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Moving to a New Home with a Cat

ASPCA logoMost cats are not big fans of change. If they could chose, they would prefer to stay where they’re already comfortable and settled in. But, at some point in their lives, most cats must move on to a new location. Making the transition as stress-free as possible for your feline companion can have big benefits, including reducing the risk of fear-based house soiling, excessive meowing and crying, hiding, escape attempts and aggression.

Moving a cat to a new house involves three basic aspects: pre-move preparations, the move itself and settling into the new home. All three sections below apply to a move with a resident pet. The third section is most important if you’re only trying to integrate a new cat into your existing household.

Preparation

  • Allow your cat time to get used to his carrier. Leave it sitting out with the door open and a comfy bed inside. Occasionally leave a couple of cat treats in it so your cat can find them on his own. Start feeding your cat in the carrier. If your cat is reluctant to enter the carrier to eat, start by just placing his dish next to it. After a few days, put the dish just inside the carrier, right near the opening. Then, over a week or two, gradually move the dish toward the back of the carrier so your cat has to step a little further inside each day. Eventually, place the dish at the very back of the carrier to your cat must go all the way into it to eat.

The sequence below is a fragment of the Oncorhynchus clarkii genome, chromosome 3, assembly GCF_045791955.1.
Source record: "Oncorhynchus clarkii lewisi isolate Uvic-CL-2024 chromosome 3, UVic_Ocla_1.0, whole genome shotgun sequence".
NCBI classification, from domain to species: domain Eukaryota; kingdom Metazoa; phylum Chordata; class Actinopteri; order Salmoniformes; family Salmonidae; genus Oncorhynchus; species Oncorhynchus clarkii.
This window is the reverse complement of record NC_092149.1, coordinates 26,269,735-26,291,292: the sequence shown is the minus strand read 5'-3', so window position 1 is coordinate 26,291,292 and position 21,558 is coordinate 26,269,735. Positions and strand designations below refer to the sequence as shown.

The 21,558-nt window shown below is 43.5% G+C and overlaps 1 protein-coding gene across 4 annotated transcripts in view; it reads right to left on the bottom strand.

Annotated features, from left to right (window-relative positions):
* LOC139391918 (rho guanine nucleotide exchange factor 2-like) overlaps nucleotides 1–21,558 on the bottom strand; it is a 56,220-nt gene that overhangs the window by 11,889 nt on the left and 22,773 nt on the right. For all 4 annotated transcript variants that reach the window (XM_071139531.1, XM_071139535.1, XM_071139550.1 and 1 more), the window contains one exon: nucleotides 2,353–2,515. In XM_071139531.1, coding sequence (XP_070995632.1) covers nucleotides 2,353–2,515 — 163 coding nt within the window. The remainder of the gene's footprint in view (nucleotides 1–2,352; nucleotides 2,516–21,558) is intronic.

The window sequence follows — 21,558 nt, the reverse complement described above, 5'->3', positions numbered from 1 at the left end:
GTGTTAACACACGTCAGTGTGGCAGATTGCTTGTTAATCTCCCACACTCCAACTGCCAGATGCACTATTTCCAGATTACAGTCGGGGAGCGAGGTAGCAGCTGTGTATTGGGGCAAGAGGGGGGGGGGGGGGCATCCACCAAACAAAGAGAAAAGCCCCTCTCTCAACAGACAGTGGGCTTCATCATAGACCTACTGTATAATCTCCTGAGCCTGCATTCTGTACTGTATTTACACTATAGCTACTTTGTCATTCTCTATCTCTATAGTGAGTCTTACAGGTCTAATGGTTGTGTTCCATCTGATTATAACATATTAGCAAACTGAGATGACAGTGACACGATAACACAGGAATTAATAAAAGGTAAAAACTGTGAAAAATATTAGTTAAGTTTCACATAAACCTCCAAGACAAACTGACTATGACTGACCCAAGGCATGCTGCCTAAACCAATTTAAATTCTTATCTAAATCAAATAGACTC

• Put out your moving boxes a couple weeks before you need to start packing so your cat has time to get used to their presence. If your cat is nervous while you’re packing, he’ll probably be happier closed in a quiet room, away from the activity and noise. It’s also a good idea to confine your cat if you think he might try to hide in one of the boxes.
  • Try to keep your cat’s daily routine as stable as possible. Stick closely to his regular schedule for feeding, play and attention. A feeder with a timer can be helpful to make sure your cat eats at the same time each day.
  • If your cat is very skittish, nervous or easily stressed, speak to your vet about using anti-anxiety medication to make the moving process easier on him.

The Move

  • To prevent your cat from dashing out the door while movers are going in and out, close him in a bathroom with food, water, a bed and litter box. Place a sign on the door asking the movers to keep the door shut.
  • Feed your cat a very small breakfast on moving day to reduce stomach upset.
  • While in transit, resist the urge to open your cat’s carrier to soothe him. A scared cat may try to dash out. Only open the carrier in a secure area and when absolutely necessary.
  • Carry a roll of packing tape in case the carrier needs emergency repairs along the way.

WebMD Veterinary Reference from the ASPCA

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